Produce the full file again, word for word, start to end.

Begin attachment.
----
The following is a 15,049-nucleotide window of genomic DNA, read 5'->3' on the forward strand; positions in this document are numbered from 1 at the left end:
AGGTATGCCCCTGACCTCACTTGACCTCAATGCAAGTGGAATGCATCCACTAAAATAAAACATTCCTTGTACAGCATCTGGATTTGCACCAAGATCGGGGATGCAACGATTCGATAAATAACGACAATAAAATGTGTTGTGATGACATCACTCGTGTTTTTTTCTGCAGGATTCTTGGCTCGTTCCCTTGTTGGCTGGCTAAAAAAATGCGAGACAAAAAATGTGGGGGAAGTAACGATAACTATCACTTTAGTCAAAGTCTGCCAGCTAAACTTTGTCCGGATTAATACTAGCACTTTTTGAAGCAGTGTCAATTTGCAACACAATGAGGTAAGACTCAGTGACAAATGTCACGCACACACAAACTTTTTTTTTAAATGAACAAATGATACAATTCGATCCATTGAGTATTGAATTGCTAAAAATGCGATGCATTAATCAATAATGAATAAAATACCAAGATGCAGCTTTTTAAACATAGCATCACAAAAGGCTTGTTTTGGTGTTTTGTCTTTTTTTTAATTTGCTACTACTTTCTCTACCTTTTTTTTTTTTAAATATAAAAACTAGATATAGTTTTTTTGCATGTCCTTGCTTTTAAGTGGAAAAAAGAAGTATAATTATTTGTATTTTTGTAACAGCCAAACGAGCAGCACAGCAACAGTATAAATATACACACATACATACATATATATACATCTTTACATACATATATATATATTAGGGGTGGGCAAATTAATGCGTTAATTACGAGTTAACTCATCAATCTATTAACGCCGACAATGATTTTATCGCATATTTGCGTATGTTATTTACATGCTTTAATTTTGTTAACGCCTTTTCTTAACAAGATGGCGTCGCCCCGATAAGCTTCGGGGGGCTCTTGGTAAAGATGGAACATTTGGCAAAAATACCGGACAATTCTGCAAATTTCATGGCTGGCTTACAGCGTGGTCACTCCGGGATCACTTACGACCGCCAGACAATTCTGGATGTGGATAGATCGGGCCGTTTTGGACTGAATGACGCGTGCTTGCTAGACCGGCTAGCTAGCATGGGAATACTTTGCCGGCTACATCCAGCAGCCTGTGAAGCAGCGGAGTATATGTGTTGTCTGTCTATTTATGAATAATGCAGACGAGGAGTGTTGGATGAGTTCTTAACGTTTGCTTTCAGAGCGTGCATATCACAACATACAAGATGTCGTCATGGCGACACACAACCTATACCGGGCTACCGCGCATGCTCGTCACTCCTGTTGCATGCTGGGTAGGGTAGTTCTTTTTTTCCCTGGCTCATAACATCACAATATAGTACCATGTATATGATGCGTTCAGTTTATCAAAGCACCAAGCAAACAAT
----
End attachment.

The following is a 15,049-nucleotide window of genomic DNA, read 5'->3' on the forward strand; positions in this document are numbered from 1 at the left end:
AGGTATGCCCCTGACCTCACTTGACCTCAATGCAAGTGGAATGCATCCACTAAAATAAAACATTCCTTGTACAGCATCTGGATTTGCACCAAGATCGGGGATGCAACGATTCGATAAATAACGACAATAAAATGTGTTGTGATGACATCACTCGTGTTTTTTTCTGCAGGATTCTTGGCTCGTTCCCTTGTTGGCTGGCTAAAAAAATGCGAGACAAAAAATGTGGGGGAAGTAACGATAACTATCACTTTAGTCAAAGTCTGCCAGCTAAACTTTGTCCGGATTAATACTAGCACTTTTTGAAGCAGTGTCAATTTGCAACACAATGAGGTAAGACTCAGTGACAAATGTCACGCACACACAAACTTTTTTTTTAAATGAACAAATGATACAATTCGATCCATTGAGTATTGAATTGCTAAAAATGCGATGCATTAATCAATAATGAATAAAATACCAAGATGCAGCTTTTTAAACATAGCATCACAAAAGGCTTGTTTTGGTGTTTTGTCTTTTTTTTAATTTGCTACTACTTTCTCTACCTTTTTTTTTTTTAAATATAAAAACTAGATATAGTTTTTTTGCATGTCCTTGCTTTTAAGTGGAAAAAAGAAGTATAATTATTTGTATTTTTGTAACAGCCAAACGAGCAGCACAGCAACAGTATAAATATACACACATACATACATATATATACATCTTTACATACATATATATATATTAGGGGTGGGCAAATTAATGCGTTAATTACGAGTTAACTCATCAATCTATTAACGCCGACAATGATTTTATCGCATATTTGCGTATGTTATTTACATGCTTTAATTTTGTTAACGCCTTTTCTTAACAAGATGGCGTCGCCCCGATAAGCTTCGGGGGGCTCTTGGTAAAGATGGAACATTTGGCAAAAATACCGGACAATTCTGCAAATTTCATGGCTGGCTTACAGCGTGGTCACTCCGGGATCACTTACGACCGCCAGACAATTCTGGATGTGGATAGATCGGGCCGTTTTGGACTGAATGACGCGTGCTTGCTAGACCGGCTAGCTAGCATGGGAATACTTTGCCGGCTACATCCAGCAGCCTGTGAAGCAGCGGAGTATATGTGTTGTCTGTCTATTTATGAATAATGCAGACGAGGAGTGTTGGATGAGTTCTTAACGTTTGCTTTCAGAGCGTGCATATCACAACATACAAGATGTCGTCATGGCGACACACAACCTATACCGGGCTACCGCGCATGCTCGTCACTCCTGTTGCATGCTGGGTAGGGTAGTTCTTTTTTTCCCTGGCTCATAACATCACAATATAGTACCATGTATATGATGCGTTCAGTTTATCAAAGCACCAAGCAAACAAT